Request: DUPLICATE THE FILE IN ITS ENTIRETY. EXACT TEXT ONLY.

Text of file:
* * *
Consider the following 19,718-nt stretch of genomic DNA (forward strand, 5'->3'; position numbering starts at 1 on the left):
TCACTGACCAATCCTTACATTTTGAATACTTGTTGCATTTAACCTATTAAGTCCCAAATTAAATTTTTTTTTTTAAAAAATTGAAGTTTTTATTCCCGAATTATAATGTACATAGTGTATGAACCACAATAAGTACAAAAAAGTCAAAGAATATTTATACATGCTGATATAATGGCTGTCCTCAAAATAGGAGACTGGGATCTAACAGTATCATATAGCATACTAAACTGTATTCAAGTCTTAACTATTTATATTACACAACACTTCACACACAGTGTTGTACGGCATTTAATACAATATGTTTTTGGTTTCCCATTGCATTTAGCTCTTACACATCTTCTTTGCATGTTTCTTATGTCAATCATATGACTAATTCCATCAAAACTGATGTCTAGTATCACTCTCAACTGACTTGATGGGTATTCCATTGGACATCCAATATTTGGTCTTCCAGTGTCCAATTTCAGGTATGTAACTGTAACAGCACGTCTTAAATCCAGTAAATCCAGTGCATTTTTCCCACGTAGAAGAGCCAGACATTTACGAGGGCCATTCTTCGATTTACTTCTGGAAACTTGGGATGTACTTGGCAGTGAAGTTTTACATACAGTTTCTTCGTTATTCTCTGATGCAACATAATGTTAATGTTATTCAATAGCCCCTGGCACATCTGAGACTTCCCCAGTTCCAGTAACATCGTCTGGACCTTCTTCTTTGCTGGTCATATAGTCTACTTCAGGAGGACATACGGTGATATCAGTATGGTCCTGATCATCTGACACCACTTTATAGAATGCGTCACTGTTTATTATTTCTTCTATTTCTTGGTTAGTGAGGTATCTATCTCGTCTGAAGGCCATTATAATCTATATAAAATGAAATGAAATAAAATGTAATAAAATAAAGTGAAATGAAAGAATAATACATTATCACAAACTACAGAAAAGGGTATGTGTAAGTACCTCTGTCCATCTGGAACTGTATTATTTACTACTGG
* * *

Consider the following 19,718-nt stretch of genomic DNA (forward strand, 5'->3'; position numbering starts at 1 on the left):
TCACTGACCAATCCTTACATTTTGAATACTTGTTGCATTTAACCTATTAAGTCCCAAATTAAATTTTTTTTTTTAAAAAATTGAAGTTTTTATTCCCGAATTATAATGTACATAGTGTATGAACCACAATAAGTACAAAAAAGTCAAAGAATATTTATACATGCTGATATAATGGCTGTCCTCAAAATAGGAGACTGGGATCTAACAGTATCATATAGCATACTAAACTGTATTCAAGTCTTAACTATTTATATTACACAACACTTCACACACAGTGTTGTACGGCATTTAATACAATATGTTTTTGGTTTCCCATTGCATTTAGCTCTTACACATCTTCTTTGCATGTTTCTTATGTCAATCATATGACTAATTCCATCAAAACTGATGTCTAGTATCACTCTCAACTGACTTGATGGGTATTCCATTGGACATCCAATATTTGGTCTTCCAGTGTCCAATTTCAGGTATGTAACTGTAACAGCACGTCTTAAATCCAGTAAATCCAGTGCATTTTTCCCACGTAGAAGAGCCAGACATTTACGAGGGCCATTCTTCGATTTACTTCTGGAAACTTGGGATGTACTTGGCAGTGAAGTTTTACATACAGTTTCTTCGTTATTCTCTGATGCAACATAATGTTAATGTTATTCAATAGCCCCTGGCACATCTGAGACTTCCCCAGTTCCAGTAACATCGTCTGGACCTTCTTCTTTGCTGGTCATATAGTCTACTTCAGGAGGACATACGGTGATATCAGTATGGTCCTGATCATCTGACACCACTTTATAGAATGCGTCACTGTTTATTATTTCTTCTATTTCTTGGTTAGTGAGGTATCTATCTCGTCTGAAGGCCATTATAATCTATATAAAATGAAATGAAATAAAATGTAATAAAATAAAGTGAAATGAAAGAATAATACATTATCACAAACTACAGAAAAGGGTATGTGTAAGTACCTCTGTCCATCTGGAACTGTATTATTTACTACTGG